Review Detail

Uniting unlikely allies
Overall rating
Writing Style
Illustrations/Photos (if applicable)
What worked:
This book is the third in the series (I’ve not read the previous two) and it’s clear a lot has happened already. However, I don’t feel lost in the story and it’s easy to grasp what’s going on. A giant snake called Grandmother is amassing an army of gorillas, snakes, and crocodiles and is making plans to converge on the animals living on the plains. She uses snake venom to control the minds of her followers but she’s unaware that a leopard has infiltrated her ranks, hoping to discover Grandmother’s plot. The animals of the plains are mourning the death of their Great Father and they’re awaiting the Great Spirit’s choice for the next Great Parent. A gazelle named Prance eventually realizes she’s been chosen as the Great Mother but is she prepared to lead the baboons, elephants, birds, and others in the upcoming war?
Much of the plot follows Prance and Grandmother which is appropriate since they’re the leaders of the two opposing forces. As the Great Mother, Prance is able to understand and speak all the various animal languages and can use her shadow form to quickly travel across the plains. Readers will appreciate the animals’ dialogue is written in “normal” English and isn’t presented in a broken or animalish dialect. The author makes Grandmother a mysterious character as she hides in darkness and strikes fear from the shadows. She’s not seen in the early chapters but the effects of her terror are felt by her followers and foes.
The main plot pits Grandmother against the plains animals but there are few subplots to add interest. Gorillas named Bramble and Moonflower are forced to face their infected ancestors, including their father. A lion named Gallant is angry that his son was stolen by Menace and he asks the Great Mother for assistance. Chase is the leopard spying on Grandmother but she’s constantly terrified of being discovered and she fears for the safety of her mate and son. Grandmother’s spreading control creates uncertainty between families and species and it seems her power is ever-increasing. Will she eventually grow so large that it will be impossible to stop her?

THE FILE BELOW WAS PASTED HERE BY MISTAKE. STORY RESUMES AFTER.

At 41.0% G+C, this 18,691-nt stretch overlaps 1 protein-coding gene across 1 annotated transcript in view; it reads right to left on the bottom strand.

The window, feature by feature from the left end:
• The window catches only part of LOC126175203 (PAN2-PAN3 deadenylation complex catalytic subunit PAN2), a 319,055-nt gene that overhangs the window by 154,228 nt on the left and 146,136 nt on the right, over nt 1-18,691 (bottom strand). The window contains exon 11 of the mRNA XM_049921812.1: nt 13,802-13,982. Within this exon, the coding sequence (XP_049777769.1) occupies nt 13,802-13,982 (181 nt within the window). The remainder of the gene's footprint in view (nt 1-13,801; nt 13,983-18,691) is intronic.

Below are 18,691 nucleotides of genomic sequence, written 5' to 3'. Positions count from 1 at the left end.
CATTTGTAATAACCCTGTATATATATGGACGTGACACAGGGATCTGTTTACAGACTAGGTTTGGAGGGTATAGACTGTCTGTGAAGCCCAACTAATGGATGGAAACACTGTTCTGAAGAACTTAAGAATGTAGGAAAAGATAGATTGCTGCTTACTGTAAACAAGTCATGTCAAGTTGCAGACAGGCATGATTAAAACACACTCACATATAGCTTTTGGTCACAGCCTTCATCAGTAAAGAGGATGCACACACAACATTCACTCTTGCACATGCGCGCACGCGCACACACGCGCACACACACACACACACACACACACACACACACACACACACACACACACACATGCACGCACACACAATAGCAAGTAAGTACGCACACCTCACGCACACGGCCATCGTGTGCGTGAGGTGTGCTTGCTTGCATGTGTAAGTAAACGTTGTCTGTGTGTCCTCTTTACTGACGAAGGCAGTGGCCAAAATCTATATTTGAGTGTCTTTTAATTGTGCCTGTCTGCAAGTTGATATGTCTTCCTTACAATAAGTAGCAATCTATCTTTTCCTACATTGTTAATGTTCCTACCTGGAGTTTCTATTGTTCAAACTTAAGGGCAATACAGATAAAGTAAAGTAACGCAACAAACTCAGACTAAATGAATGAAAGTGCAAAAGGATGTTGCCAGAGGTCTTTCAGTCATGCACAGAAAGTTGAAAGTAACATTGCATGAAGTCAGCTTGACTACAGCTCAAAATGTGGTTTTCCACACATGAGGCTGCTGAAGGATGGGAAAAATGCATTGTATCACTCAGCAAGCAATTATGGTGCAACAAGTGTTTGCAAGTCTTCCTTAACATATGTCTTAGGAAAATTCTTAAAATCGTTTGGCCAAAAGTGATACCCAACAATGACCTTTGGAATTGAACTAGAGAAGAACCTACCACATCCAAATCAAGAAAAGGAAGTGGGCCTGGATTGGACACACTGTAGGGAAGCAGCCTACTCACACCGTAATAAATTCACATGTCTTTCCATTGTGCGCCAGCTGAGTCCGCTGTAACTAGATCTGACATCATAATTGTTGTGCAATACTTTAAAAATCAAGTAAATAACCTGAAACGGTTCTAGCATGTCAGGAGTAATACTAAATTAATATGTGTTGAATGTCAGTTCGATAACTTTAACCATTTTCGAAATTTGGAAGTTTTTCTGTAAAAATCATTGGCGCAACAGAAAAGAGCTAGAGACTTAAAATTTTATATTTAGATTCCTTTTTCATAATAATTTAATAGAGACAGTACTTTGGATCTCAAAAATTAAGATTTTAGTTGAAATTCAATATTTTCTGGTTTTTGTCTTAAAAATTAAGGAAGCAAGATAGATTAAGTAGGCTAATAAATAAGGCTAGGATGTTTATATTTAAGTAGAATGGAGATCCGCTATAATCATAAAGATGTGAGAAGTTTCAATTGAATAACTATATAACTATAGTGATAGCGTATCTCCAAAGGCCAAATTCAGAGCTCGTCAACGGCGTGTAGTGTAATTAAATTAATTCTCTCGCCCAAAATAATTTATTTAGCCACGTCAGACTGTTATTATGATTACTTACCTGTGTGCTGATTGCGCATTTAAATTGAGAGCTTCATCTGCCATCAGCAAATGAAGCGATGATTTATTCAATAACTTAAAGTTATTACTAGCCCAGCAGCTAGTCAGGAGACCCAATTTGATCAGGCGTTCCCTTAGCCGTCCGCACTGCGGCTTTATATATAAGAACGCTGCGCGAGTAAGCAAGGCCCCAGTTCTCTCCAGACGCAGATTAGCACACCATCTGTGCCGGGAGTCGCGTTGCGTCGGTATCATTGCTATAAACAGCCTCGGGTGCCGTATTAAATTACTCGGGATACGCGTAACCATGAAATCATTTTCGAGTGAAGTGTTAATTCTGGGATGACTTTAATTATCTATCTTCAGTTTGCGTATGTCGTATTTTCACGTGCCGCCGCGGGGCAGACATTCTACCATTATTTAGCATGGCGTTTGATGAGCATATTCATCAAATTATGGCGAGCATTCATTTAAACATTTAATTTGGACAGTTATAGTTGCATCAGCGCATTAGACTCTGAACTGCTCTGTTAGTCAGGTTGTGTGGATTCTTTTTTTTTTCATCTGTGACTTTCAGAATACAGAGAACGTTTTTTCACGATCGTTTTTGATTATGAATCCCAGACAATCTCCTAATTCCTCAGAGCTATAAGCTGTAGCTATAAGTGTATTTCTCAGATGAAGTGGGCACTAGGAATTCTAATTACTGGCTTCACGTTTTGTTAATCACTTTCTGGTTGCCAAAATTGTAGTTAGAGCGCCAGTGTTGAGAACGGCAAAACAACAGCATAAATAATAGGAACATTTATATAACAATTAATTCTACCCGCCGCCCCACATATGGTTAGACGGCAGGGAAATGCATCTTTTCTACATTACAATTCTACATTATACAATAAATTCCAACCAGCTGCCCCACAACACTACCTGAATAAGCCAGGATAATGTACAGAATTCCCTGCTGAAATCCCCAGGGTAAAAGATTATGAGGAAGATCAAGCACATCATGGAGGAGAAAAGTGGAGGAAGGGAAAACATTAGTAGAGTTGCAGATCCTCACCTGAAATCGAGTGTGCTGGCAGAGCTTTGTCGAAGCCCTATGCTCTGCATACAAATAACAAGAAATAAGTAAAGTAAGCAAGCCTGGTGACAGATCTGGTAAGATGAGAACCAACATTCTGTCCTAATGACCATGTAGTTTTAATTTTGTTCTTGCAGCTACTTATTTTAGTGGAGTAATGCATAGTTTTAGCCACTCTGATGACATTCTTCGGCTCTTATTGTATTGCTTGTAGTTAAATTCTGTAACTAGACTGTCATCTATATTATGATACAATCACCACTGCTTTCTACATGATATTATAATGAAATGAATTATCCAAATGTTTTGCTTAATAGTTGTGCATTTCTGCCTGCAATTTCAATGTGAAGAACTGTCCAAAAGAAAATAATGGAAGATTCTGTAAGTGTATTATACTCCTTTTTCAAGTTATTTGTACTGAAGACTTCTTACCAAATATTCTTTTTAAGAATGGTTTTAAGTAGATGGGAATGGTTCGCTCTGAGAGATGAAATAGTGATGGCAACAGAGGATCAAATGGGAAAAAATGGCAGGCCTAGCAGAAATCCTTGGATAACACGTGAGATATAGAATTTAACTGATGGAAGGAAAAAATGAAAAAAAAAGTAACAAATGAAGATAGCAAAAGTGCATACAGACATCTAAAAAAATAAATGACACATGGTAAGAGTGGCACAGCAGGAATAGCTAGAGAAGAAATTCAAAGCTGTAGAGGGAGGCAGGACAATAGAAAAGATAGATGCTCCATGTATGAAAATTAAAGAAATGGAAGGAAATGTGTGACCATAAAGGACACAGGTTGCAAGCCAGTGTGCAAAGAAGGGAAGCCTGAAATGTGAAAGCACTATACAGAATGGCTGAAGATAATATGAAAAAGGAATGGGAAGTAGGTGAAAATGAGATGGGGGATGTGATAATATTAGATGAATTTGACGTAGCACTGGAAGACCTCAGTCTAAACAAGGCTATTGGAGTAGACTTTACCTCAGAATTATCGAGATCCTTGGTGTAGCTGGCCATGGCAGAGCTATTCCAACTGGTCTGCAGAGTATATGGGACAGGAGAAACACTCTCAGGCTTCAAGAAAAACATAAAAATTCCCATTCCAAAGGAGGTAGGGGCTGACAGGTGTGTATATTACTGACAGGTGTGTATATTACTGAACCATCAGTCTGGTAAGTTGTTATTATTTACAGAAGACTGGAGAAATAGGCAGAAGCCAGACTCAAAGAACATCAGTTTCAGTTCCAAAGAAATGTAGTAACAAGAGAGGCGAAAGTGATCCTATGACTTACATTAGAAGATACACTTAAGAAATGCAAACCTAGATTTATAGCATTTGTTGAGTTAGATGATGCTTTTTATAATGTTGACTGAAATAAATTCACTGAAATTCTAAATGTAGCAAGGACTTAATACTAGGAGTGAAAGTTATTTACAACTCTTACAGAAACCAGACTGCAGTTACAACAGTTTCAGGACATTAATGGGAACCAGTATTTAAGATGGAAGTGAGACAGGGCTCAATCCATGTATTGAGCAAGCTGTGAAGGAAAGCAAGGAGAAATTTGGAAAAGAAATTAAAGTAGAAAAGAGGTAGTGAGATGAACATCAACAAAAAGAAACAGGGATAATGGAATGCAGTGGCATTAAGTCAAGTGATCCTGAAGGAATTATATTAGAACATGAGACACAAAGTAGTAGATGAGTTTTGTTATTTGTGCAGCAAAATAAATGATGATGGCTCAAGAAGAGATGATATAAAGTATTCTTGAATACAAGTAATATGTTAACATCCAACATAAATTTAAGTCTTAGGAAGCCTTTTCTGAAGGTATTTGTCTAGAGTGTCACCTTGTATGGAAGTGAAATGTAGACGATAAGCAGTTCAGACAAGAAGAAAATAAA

What didn’t work as well:
The cast of characters includes many different animals, with different names to remember, and the plot is told from various points of view. For these reasons, the early chapters of the book are a bit confusing, although the story becomes clearer as readers get used to the style. It may take a moment to recall characters and their species after taking breaks between readings.
The Final Verdict:
I don’t normally read books with this many animal characters but the author creates interesting conflicts and relationships to make this book very entertaining. The problems develop tension and the plot builds to an exciting climax. I recommend you give it a shot.
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